AMES, Iowa, posted February
10, 2005: As the debate looms over what should be included
in the 2007 farm bill, the Leopold Center for Sustainable Agriculture
suggests a global approach to formulate policies that govern food
These views are outlined in the draft of a new white paper, "Toward
a Global Food and Agriculture Policy." The paper was written
by a task force of agricultural economists and policy experts convened
by the Leopold Center's Policy Initiative.
The task force includes Iowa State University economist and professor
emeritus Neil Harl; University of Tennessee economist Daryll Ray;
Traci Bruckner from the Center for Rural Affairs in Walthill, Nebraska;
Mark Ritchie from the Institute for Agriculture and Trade Policy
in Minneapolis; and former Iowa state senator Paul Johnson, who
directed the USDA's Natural Resources Conservation Service during
the 1990s. Leopold Center director Fred Kirschenmann and associate
director Mike Duffy also joined the discussions that have taken
place over the past year.
"It may be a cliché to say that agriculture is at a
crossroads, but agriculture is at one of those life crossroads,"
says Duffy, who leads the Leopold Center's Policy Initiative and
is an ISU extension economist. "And before we can have a meaningful
debate, we must recognize that agriculture is entirely different
from when the current farm programs were conceived."
The first national farm policies were implemented in the 1930s
during the Depression. The country's desperate economic state, as
well as decade-old economic problems in the agricultural sector,
generated political support for a bold shift in farm policy. Secretary
of Agriculture Henry A. Wallace was given unprecedented power to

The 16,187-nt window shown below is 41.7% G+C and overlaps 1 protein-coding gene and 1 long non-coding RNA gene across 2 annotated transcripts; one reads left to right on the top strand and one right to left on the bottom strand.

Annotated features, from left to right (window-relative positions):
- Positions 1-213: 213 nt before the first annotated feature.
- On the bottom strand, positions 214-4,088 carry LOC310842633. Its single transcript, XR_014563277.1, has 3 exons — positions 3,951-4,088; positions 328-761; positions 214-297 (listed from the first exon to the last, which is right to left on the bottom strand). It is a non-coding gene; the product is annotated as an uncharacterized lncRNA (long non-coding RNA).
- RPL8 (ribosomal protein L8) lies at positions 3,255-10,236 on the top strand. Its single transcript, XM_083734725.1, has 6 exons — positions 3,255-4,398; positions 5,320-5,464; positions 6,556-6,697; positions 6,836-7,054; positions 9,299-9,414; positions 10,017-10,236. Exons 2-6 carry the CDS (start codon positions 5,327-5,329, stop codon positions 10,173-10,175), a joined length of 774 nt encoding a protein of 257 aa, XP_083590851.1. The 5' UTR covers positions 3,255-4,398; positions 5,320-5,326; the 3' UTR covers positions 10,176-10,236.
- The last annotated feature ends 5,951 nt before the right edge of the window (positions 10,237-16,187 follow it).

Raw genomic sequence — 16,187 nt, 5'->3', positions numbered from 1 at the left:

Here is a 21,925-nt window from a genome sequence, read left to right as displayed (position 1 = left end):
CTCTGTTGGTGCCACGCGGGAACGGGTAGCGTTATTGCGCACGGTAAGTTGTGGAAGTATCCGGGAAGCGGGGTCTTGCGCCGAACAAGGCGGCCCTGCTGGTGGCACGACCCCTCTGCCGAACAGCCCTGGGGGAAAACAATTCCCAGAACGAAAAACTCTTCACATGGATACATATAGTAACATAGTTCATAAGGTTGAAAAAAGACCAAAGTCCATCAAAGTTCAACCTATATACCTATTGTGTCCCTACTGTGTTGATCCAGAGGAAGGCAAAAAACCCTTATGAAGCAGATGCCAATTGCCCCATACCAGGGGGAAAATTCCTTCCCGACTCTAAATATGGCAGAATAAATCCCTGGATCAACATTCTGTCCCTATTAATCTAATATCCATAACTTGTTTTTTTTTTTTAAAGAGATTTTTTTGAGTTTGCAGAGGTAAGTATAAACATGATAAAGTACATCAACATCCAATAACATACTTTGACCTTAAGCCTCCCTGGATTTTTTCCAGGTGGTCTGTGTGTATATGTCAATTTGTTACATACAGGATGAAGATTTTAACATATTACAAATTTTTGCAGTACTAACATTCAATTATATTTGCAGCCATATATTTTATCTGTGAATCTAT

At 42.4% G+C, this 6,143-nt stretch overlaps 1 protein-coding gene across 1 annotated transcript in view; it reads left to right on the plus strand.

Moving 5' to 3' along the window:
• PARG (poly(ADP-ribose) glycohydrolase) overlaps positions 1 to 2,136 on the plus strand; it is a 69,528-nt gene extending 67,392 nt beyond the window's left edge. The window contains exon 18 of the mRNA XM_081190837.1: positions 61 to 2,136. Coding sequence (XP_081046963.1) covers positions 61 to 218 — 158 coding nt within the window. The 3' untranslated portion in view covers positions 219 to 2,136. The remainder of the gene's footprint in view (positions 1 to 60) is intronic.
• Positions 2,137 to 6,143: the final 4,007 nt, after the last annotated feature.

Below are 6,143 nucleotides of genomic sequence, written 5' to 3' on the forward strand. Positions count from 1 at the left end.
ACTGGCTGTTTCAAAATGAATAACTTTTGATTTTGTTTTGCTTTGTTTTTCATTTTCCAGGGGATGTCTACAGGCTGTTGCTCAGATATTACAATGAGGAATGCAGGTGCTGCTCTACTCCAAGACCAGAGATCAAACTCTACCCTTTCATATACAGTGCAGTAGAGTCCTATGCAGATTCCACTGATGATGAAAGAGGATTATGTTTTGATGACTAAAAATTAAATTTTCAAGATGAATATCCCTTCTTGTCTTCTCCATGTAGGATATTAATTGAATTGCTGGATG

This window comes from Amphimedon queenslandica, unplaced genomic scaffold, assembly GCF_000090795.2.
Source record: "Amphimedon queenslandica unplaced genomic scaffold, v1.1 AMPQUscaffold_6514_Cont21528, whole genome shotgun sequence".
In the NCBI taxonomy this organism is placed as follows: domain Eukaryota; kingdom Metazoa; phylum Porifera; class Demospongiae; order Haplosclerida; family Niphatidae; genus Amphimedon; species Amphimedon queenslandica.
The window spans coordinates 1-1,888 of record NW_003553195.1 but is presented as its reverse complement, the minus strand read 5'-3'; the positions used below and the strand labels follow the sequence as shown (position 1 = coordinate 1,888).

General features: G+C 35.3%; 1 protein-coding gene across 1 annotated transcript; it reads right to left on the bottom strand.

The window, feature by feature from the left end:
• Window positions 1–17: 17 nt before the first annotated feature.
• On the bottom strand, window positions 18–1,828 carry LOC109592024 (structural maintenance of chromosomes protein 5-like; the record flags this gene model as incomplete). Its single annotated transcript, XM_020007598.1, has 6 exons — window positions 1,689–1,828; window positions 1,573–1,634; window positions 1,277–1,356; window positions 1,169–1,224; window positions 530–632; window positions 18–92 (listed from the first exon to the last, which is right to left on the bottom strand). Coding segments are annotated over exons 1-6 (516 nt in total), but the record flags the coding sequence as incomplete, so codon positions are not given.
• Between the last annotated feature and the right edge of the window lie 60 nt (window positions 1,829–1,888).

attempt to balance demand and supply, soil conservation legislation
was passed, bills to provide credit for agriculture were enacted
and rural electrification was given a huge boost.
The Leopold Center task force report outlines current U.S. price
and income policies and the structural transformation that is occurring
not only here but also in the rest of the world. The report also
points to resource and conservation needs in a global agricultural
economy, including energy as an essential component of agricultural
"To be assured of any measure of success, a global food and
agriculture policy should address several key policy problems,"
the report states. Areas examined
- Third World economic development,
- Food safety,
- Food security,
- Sharing germ plasm,
- Conservation and the environment,
- International trade,
- Coping with excess supply, and
- Other factors such as a dwindling supply of energy from conventional
sources, water quality issues and infectious diseases.
"Our group doesn’t pretend to have the answers to craft
a comprehensive global agricultural policy," Duffy said. "We
only hope that the paper will get the discussion started. Like it
or not, we are part of a global society and we need to start thinking
and acting like one. Agriculture is the best place to start."
Duffy noted that the Leopold Center's Policy Initiative provides
information for policy debates, but does not promote specific legislation.
He said the task force feels strongly about the need for a global
policy, calling it "the challenge of this generation, perhaps
the first generation to have the means and the inclination to lay
the foundation for international support for a global food and agriculture
The third draft of the white paper, "Toward a Global Food
and Agriculture Policy," is available on the Leopold Center
web site at: www.leopold.iastate.edu/pubs/staff/policy/globalag.pdf,
or by calling the Leopold Center at (515) 294-3711.
Duffy also invites questions and comments on the draft of the report,
which may be discussed at a future roundtable. Duffy can be reached
at (515) 294-6160.